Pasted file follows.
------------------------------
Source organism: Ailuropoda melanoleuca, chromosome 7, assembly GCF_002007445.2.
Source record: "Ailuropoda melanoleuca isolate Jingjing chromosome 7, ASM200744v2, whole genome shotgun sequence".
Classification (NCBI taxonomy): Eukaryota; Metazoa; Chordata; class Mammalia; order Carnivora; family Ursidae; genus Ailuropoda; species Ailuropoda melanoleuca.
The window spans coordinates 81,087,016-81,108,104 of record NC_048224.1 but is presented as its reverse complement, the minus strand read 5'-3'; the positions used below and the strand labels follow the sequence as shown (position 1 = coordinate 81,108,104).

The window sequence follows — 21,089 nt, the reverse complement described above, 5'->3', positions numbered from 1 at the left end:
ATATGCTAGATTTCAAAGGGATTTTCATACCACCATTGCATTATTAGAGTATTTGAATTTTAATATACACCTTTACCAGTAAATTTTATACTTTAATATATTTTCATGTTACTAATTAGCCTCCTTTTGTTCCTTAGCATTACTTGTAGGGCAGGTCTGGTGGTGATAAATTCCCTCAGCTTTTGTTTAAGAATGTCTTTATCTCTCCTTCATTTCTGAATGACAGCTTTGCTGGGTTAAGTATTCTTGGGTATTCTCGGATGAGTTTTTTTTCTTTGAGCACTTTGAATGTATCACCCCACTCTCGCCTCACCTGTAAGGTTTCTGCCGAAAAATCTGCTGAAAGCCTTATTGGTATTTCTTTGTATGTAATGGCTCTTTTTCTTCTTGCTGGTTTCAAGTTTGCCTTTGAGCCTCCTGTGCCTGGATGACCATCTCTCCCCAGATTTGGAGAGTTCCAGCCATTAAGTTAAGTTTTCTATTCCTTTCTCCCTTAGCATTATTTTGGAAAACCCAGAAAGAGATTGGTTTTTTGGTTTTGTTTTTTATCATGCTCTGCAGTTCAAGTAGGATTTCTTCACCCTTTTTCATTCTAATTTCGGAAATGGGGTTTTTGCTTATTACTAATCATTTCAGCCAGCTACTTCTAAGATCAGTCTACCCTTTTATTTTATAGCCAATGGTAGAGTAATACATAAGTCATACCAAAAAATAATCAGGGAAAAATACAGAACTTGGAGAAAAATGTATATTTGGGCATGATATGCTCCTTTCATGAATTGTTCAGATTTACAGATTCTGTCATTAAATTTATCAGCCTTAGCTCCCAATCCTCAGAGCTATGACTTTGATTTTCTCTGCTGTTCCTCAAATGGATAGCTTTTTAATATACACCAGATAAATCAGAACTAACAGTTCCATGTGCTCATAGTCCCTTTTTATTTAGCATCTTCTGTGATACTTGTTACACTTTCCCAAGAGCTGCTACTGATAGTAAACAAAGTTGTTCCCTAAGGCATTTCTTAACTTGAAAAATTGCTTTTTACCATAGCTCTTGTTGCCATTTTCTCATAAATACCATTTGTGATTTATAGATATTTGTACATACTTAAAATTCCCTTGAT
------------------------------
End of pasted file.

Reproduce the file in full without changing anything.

Source organism: Ailuropoda melanoleuca, chromosome 7, assembly GCF_002007445.2.
Source record: "Ailuropoda melanoleuca isolate Jingjing chromosome 7, ASM200744v2, whole genome shotgun sequence".
Classification (NCBI taxonomy): Eukaryota; Metazoa; Chordata; class Mammalia; order Carnivora; family Ursidae; genus Ailuropoda; species Ailuropoda melanoleuca.
The window spans coordinates 81,087,016-81,108,104 of record NC_048224.1 but is presented as its reverse complement, the minus strand read 5'-3'; the positions used below and the strand labels follow the sequence as shown (position 1 = coordinate 81,108,104).

The window sequence follows — 21,089 nt, the reverse complement described above, 5'->3', positions numbered from 1 at the left end:
ATATGCTAGATTTCAAAGGGATTTTCATACCACCATTGCATTATTAGAGTATTTGAATTTTAATATACACCTTTACCAGTAAATTTTATACTTTAATATATTTTCATGTTACTAATTAGCCTCCTTTTGTTCCTTAGCATTACTTGTAGGGCAGGTCTGGTGGTGATAAATTCCCTCAGCTTTTGTTTAAGAATGTCTTTATCTCTCCTTCATTTCTGAATGACAGCTTTGCTGGGTTAAGTATTCTTGGGTATTCTCGGATGAGTTTTTTTTCTTTGAGCACTTTGAATGTATCACCCCACTCTCGCCTCACCTGTAAGGTTTCTGCCGAAAAATCTGCTGAAAGCCTTATTGGTATTTCTTTGTATGTAATGGCTCTTTTTCTTCTTGCTGGTTTCAAGTTTGCCTTTGAGCCTCCTGTGCCTGGATGACCATCTCTCCCCAGATTTGGAGAGTTCCAGCCATTAAGTTAAGTTTTCTATTCCTTTCTCCCTTAGCATTATTTTGGAAAACCCAGAAAGAGATTGGTTTTTTGGTTTTGTTTTTTATCATGCTCTGCAGTTCAAGTAGGATTTCTTCACCCTTTTTCATTCTAATTTCGGAAATGGGGTTTTTGCTTATTACTAATCATTTCAGCCAGCTACTTCTAAGATCAGTCTACCCTTTTATTTTATAGCCAATGGTAGAGTAATACATAAGTCATACCAAAAAATAATCAGGGAAAAATACAGAACTTGGAGAAAAATGTATATTTGGGCATGATATGCTCCTTTCATGAATTGTTCAGATTTACAGATTCTGTCATTAAATTTATCAGCCTTAGCTCCCAATCCTCAGAGCTATGACTTTGATTTTCTCTGCTGTTCCTCAAATGGATAGCTTTTTAATATACACCAGATAAATCAGAACTAACAGTTCCATGTGCTCATAGTCCCTTTTTATTTAGCATCTTCTGTGATACTTGTTACACTTTCCCAAGAGCTGCTACTGATAGTAAACAAAGTTGTTCCCTAAGGCATTTCTTAACTTGAAAAATTGCTTTTTACCATAGCTCTTGTTGCCATTTTCTCATAAATACCATTTGTGATTTATAGATATTTGTACATACTTAAAATTCCCTTGAT